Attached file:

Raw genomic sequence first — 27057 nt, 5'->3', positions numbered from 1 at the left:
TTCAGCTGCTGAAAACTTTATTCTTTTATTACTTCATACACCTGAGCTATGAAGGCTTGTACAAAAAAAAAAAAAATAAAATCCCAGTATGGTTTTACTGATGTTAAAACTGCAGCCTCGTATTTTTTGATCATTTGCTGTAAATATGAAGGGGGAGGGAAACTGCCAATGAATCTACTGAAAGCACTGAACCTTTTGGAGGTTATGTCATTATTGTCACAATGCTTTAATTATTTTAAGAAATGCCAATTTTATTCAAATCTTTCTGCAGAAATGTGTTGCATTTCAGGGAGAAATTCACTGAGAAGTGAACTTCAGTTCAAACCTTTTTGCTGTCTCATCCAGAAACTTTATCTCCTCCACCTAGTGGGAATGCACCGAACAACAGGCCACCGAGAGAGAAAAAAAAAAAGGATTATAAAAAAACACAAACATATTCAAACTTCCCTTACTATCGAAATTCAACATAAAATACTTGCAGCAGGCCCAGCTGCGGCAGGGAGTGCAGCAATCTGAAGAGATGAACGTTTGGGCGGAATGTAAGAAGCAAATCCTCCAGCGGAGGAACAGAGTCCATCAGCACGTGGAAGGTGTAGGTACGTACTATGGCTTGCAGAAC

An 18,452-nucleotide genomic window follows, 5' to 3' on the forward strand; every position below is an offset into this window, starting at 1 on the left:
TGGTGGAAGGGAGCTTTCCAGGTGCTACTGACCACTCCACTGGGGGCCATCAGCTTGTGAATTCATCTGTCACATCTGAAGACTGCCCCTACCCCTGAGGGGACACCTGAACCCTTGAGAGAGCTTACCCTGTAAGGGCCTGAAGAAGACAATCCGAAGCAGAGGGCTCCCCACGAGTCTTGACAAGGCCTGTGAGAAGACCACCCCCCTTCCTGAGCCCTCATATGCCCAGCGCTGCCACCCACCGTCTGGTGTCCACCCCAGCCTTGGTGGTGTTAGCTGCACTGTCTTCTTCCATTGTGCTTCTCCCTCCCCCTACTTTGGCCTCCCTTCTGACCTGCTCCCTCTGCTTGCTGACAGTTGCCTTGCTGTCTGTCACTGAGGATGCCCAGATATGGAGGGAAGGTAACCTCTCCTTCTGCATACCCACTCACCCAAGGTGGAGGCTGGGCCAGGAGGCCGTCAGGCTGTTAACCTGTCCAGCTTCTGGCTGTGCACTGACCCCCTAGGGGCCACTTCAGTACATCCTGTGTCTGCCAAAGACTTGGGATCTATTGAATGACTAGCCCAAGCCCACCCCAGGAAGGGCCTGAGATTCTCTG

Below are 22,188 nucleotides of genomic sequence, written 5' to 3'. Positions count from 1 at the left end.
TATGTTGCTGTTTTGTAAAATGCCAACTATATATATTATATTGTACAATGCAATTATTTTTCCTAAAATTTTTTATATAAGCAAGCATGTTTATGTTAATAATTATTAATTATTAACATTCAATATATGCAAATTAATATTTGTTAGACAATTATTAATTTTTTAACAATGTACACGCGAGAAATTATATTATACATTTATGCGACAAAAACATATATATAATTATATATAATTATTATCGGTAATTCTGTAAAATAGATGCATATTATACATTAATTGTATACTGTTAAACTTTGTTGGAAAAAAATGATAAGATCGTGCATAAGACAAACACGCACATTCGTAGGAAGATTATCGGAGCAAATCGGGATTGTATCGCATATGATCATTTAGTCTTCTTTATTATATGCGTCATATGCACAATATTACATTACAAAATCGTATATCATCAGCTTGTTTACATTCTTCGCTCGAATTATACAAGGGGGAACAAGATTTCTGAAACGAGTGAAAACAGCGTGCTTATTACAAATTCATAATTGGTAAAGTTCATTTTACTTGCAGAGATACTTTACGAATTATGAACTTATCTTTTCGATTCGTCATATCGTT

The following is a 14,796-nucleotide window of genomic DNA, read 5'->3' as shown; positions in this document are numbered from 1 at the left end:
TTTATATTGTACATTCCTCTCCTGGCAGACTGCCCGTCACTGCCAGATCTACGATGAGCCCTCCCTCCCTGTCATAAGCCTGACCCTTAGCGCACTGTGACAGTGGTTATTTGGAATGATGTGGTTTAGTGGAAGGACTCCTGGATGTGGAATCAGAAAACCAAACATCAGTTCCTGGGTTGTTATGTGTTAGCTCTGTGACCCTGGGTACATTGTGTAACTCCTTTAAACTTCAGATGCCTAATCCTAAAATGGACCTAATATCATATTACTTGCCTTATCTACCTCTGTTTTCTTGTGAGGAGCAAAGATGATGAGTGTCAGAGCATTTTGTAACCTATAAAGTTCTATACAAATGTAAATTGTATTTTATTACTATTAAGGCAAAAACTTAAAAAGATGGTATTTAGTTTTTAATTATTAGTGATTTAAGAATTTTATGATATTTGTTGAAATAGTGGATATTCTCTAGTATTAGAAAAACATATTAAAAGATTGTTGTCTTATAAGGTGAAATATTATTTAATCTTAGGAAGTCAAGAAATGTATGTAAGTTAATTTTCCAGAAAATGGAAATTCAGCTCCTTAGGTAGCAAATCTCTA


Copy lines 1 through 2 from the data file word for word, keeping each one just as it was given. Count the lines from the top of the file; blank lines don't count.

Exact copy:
Raw genomic sequence first — 27057 nt, 5'->3', positions numbered from 1 at the left:
TTCAGCTGCTGAAAACTTTATTCTTTTATTACTTCATACACCTGAGCTATGAAGGCTTGTACAAAAAAAAAAAAAATAAAATCCCAGTATGGTTTTACTGATGTTAAAACTGCAGCCTCGTATTTTTTGATCATTTGCTGTAAATATGAAGGGGGAGGGAAACTGCCAATGAATCTACTGAAAGCACTGAACCTTTTGGAGGTTATGTCATTATTGTCACAATGCTTTAATTATTTTAAGAAATGCCAATTTTATTCAAATCTTTCTGCAGAAATGTGTTGCATTTCAGGGAGAAATTCACTGAGAAGTGAACTTCAGTTCAAACCTTTTTGCTGTCTCATCCAGAAACTTTATCTCCTCCACCTAGTGGGAATGCACCGAACAACAGGCCACCGAGAGAGAAAAAAAAAAAGGATTATAAAAAAACACAAACATATTCAAACTTCCCTTACTATCGAAATTCAACATAAAATACTTGCAGCAGGCCCAGCTGCGGCAGGGAGTGCAGCAATCTGAAGAGATGAACGTTTGGGCGGAATGTAAGAAGCAAATCCTCCAGCGGAGGAACAGAGTCCATCAGCACGTGGAAGGTGTAGGTACGTACTATGGCTTGCAGAAC